“The Police Department is under direct supervision of the Chief of Police,” Templeton said. “However, the City Manager is the administrative head of the Police Department. The Chief of Police ‘shall cooperate with all executive policies and procedures established by the City Manager,’ per section 2.15.020 of the City Code.”

Former City Manager’s “Structural Changes” Created Present Confusion

This confusion didn’t seem to exist before 2020. Prior to that, the police chief was shown at the top of the line of command, as is customary in other cities.

The police chief’s compensation, like the city manager’s, was based on the miscellaneous management union contract.

After current Chief Pat Nikolai was elected in 2020, then-city manager Deanna Santana created a second assistant police chief position, with the assistant chiefs reporting directly to the city manager; describing this as “structural changes.”

“This new structure works to stabilize succession planning within the department, which has been a desired focus for quite some time,” Santana wrote in a memo to the City Council.

In addition to “stabilizing succession,” Santana also advised the council that setting the chief’s salary as a regular employee wasn’t strictly legal, and so the council created a salary-setting commission to set the salaries of elected officials. While this committee set the elected clerk’s honorarium at $18,000, it left the chief’s salary at its previous level, with raises commensurate with regular employees.

*The Santa Clara website only publishes an audio recording, and members of the salary-setting commission don’t identify themselves. Further, the recording is almost inaudible in spots and the city website doesn’t have a current list of commissioners. For these reasons, we decided it was better not to use names rather than making guesses.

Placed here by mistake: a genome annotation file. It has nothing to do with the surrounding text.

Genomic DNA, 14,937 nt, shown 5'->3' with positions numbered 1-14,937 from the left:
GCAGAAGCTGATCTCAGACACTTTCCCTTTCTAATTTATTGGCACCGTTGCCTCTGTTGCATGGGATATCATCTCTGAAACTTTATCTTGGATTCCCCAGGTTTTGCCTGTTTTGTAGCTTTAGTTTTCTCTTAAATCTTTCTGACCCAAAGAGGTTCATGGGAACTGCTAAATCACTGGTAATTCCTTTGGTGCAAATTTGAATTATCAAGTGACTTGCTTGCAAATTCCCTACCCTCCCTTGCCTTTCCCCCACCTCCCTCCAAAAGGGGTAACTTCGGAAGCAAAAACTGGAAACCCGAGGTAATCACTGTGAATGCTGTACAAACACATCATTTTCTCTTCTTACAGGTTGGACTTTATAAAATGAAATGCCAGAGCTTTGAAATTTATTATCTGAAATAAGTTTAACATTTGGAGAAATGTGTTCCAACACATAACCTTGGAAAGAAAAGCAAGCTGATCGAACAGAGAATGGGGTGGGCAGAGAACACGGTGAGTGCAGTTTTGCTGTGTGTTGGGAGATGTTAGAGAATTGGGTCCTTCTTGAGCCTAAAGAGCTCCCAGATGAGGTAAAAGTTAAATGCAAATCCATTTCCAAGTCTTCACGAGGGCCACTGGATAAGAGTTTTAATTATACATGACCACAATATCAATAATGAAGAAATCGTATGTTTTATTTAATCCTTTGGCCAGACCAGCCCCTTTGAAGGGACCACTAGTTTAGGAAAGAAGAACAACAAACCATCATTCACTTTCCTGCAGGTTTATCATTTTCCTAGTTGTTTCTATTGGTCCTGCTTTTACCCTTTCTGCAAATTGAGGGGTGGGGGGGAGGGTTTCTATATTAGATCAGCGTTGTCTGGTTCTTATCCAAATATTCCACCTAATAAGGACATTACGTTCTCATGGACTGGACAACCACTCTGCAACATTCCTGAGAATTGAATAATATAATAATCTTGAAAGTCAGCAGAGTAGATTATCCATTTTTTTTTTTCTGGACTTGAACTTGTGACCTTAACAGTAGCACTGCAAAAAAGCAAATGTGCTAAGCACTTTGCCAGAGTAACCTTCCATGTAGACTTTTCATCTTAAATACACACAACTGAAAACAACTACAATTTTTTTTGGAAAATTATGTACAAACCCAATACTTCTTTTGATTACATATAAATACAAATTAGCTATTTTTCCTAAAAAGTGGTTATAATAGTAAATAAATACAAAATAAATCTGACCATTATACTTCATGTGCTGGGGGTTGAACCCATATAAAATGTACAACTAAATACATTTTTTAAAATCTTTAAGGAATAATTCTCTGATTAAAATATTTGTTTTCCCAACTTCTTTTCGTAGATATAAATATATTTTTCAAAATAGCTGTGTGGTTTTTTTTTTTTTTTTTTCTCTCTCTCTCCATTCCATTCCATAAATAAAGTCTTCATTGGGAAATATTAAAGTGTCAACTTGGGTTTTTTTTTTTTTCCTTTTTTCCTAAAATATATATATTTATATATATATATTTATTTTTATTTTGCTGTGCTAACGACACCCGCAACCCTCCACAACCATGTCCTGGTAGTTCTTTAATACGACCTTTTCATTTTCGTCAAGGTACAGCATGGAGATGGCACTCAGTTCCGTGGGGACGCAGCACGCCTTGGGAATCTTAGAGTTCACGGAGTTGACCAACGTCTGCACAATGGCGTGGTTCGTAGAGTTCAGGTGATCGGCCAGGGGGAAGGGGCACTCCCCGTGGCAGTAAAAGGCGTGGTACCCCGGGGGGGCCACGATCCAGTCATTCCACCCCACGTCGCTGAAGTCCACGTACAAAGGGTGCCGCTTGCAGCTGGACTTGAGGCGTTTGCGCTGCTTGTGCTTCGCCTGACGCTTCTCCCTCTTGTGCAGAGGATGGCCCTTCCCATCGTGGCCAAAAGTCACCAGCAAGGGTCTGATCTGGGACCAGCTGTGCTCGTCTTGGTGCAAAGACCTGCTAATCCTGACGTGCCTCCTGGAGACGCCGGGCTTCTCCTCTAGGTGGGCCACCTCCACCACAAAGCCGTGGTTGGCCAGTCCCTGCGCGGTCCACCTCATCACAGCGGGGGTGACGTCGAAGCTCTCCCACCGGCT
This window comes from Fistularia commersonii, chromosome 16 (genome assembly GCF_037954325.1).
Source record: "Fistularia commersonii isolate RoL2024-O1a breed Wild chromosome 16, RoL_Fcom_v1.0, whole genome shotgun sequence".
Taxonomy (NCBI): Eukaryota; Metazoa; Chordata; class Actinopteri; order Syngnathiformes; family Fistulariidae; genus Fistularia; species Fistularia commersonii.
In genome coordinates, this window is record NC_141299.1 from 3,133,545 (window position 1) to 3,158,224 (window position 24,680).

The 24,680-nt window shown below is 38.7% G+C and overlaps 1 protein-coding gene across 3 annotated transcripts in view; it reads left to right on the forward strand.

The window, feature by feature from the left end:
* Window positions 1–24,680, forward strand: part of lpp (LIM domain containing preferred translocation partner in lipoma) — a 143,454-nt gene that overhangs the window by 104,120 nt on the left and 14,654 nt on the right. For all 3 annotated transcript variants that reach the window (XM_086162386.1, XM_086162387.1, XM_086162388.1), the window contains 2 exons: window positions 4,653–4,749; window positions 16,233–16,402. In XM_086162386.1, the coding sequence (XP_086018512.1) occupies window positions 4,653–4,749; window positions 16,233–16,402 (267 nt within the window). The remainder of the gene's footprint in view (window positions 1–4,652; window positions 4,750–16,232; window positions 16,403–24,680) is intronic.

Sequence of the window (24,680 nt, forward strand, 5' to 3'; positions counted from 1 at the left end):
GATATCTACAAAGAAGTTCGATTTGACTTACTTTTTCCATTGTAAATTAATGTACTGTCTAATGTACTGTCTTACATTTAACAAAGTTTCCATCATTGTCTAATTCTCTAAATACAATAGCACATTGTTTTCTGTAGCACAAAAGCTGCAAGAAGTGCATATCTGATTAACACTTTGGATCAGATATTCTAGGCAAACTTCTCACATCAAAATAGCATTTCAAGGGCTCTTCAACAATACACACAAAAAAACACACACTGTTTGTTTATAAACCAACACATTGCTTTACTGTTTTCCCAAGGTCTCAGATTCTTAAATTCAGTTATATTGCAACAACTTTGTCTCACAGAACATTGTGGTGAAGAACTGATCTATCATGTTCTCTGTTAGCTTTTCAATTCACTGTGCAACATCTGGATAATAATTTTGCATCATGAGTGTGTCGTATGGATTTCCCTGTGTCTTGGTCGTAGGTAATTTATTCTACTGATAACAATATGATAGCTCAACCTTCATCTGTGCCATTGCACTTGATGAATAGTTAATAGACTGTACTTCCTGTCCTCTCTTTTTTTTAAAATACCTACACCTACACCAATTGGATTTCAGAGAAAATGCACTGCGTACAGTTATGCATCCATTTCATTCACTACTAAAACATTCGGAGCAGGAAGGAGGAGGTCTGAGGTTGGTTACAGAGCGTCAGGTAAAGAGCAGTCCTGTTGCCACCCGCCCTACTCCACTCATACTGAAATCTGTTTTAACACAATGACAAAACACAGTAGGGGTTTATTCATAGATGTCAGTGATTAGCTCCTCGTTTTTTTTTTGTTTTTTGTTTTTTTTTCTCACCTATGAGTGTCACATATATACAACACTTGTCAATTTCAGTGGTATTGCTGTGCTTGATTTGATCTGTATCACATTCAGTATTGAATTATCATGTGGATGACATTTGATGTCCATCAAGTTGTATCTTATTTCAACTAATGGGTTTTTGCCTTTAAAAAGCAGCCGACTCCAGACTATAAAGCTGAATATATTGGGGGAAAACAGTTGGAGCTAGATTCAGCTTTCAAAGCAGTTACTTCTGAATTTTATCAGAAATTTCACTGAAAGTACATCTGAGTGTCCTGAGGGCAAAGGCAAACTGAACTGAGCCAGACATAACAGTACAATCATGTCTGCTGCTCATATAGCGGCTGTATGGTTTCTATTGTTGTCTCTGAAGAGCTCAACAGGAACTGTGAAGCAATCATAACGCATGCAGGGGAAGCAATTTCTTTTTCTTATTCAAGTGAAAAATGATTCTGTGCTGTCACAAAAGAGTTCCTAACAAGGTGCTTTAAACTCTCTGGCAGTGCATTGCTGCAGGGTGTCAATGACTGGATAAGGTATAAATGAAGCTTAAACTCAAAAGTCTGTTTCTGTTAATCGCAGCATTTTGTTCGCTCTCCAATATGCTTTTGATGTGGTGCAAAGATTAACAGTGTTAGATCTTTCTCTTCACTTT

1. CSC 12 months ago

    According to Transparent California, Patrick Nikolai’s 2022 base salary was $313,692.08 so I believe the above is a typo. A 10% raise would bring the elected police chief’s base salary to approximately $345k, the highest in the County and second highest in the entire State of California.
    Nikolai has boasted about a resume on par with other top chiefs of police, but his own biography says differently. Nikolai is probably embarrassed about a degree mill “Bachelor’s degree in Criminal Justice” and he doesn’t appear to have advance courses of professional study similar to what other area police chiefs have…
    • Chris Hsiung, Mountain View: Master Business Management Notre Dame de Namur, Harvard Kennedy School of Government, President of Government Social Medial Leadership Council, Committee Member IACP’s Professional Standards, Ethics, and Image Committee. Board Member Chris Ready Institute. Board Member Peninsula Conflict Resolution Center.
    • Phan Ngo, Sunnyvale: Master’s Criminal Justice Boston University, Bachelor’s Admin. of Justice, SJSU, graduate Los Angeles Police Department Leadership Program, PERF Senior Management Institute.
    • Anthony Mata, San Jose: Master’s Public Administration San Jose State University, Bachelor’s University of Illinois, Police Executive Research Forum Senior Management Institute.
    • Gary Berg, Campbell: Master’s Organizational Leadership Grand Canyon University, Bachelor’s Psychology Santa Clara University, FBI National Academy.
    “Succession planning within the department” is exactly the position supporters of an appointed police chief have been arguing for many years. In addition to succession planning, having an appointed police chief would also mitigate risk to the city as, given the very small group of peace officers who currently live in the City, if something should happen to the elected police chief the future elected figurehead might be an undesirable officer with an irrelevant college degree and unapt domain experience.